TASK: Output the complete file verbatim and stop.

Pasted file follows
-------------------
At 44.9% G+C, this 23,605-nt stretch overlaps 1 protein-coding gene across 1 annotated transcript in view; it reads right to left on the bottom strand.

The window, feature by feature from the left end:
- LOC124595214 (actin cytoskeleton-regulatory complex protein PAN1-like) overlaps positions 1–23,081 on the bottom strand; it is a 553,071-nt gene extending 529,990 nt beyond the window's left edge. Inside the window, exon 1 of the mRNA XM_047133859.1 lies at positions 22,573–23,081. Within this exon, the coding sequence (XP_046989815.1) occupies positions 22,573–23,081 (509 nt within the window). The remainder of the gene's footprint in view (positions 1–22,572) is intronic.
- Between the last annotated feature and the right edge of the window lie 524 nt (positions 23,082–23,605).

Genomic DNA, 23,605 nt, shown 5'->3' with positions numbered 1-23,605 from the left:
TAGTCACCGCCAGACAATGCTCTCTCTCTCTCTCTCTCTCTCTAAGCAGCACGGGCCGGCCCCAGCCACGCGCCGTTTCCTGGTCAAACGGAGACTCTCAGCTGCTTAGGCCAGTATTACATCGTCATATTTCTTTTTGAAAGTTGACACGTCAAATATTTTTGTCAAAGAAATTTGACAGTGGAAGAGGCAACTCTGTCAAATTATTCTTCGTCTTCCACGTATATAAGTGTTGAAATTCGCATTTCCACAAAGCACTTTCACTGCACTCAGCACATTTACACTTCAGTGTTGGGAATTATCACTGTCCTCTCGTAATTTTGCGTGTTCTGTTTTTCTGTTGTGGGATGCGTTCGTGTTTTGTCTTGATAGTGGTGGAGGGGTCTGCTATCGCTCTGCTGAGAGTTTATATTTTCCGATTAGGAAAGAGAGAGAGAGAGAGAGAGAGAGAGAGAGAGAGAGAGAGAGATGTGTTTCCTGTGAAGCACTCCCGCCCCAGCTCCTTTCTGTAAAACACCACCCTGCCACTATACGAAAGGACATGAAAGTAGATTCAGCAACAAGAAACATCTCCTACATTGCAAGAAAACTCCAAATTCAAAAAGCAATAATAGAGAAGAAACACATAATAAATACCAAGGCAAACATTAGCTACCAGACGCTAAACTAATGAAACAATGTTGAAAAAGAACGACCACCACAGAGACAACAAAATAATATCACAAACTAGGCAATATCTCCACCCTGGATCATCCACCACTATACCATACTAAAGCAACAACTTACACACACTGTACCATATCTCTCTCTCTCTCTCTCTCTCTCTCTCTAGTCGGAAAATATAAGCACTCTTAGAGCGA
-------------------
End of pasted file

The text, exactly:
At 44.9% G+C, this 23,605-nt stretch overlaps 1 protein-coding gene across 1 annotated transcript in view; it reads right to left on the bottom strand.

The window, feature by feature from the left end:
- LOC124595214 (actin cytoskeleton-regulatory complex protein PAN1-like) overlaps positions 1–23,081 on the bottom strand; it is a 553,071-nt gene extending 529,990 nt beyond the window's left edge. Inside the window, exon 1 of the mRNA XM_047133859.1 lies at positions 22,573–23,081. Within this exon, the coding sequence (XP_046989815.1) occupies positions 22,573–23,081 (509 nt within the window). The remainder of the gene's footprint in view (positions 1–22,572) is intronic.
- Between the last annotated feature and the right edge of the window lie 524 nt (positions 23,082–23,605).

Genomic DNA, 23,605 nt, shown 5'->3' with positions numbered 1-23,605 from the left:
TAGTCACCGCCAGACAATGCTCTCTCTCTCTCTCTCTCTCTCTAAGCAGCACGGGCCGGCCCCAGCCACGCGCCGTTTCCTGGTCAAACGGAGACTCTCAGCTGCTTAGGCCAGTATTACATCGTCATATTTCTTTTTGAAAGTTGACACGTCAAATATTTTTGTCAAAGAAATTTGACAGTGGAAGAGGCAACTCTGTCAAATTATTCTTCGTCTTCCACGTATATAAGTGTTGAAATTCGCATTTCCACAAAGCACTTTCACTGCACTCAGCACATTTACACTTCAGTGTTGGGAATTATCACTGTCCTCTCGTAATTTTGCGTGTTCTGTTTTTCTGTTGTGGGATGCGTTCGTGTTTTGTCTTGATAGTGGTGGAGGGGTCTGCTATCGCTCTGCTGAGAGTTTATATTTTCCGATTAGGAAAGAGAGAGAGAGAGAGAGAGAGAGAGAGAGAGAGAGAGAGAGATGTGTTTCCTGTGAAGCACTCCCGCCCCAGCTCCTTTCTGTAAAACACCACCCTGCCACTATACGAAAGGACATGAAAGTAGATTCAGCAACAAGAAACATCTCCTACATTGCAAGAAAACTCCAAATTCAAAAAGCAATAATAGAGAAGAAACACATAATAAATACCAAGGCAAACATTAGCTACCAGACGCTAAACTAATGAAACAATGTTGAAAAAGAACGACCACCACAGAGACAACAAAATAATATCACAAACTAGGCAATATCTCCACCCTGGATCATCCACCACTATACCATACTAAAGCAACAACTTACACACACTGTACCATATCTCTCTCTCTCTCTCTCTCTCTCTCTCTAGTCGGAAAATATAAGCACTCTTAGAGCGA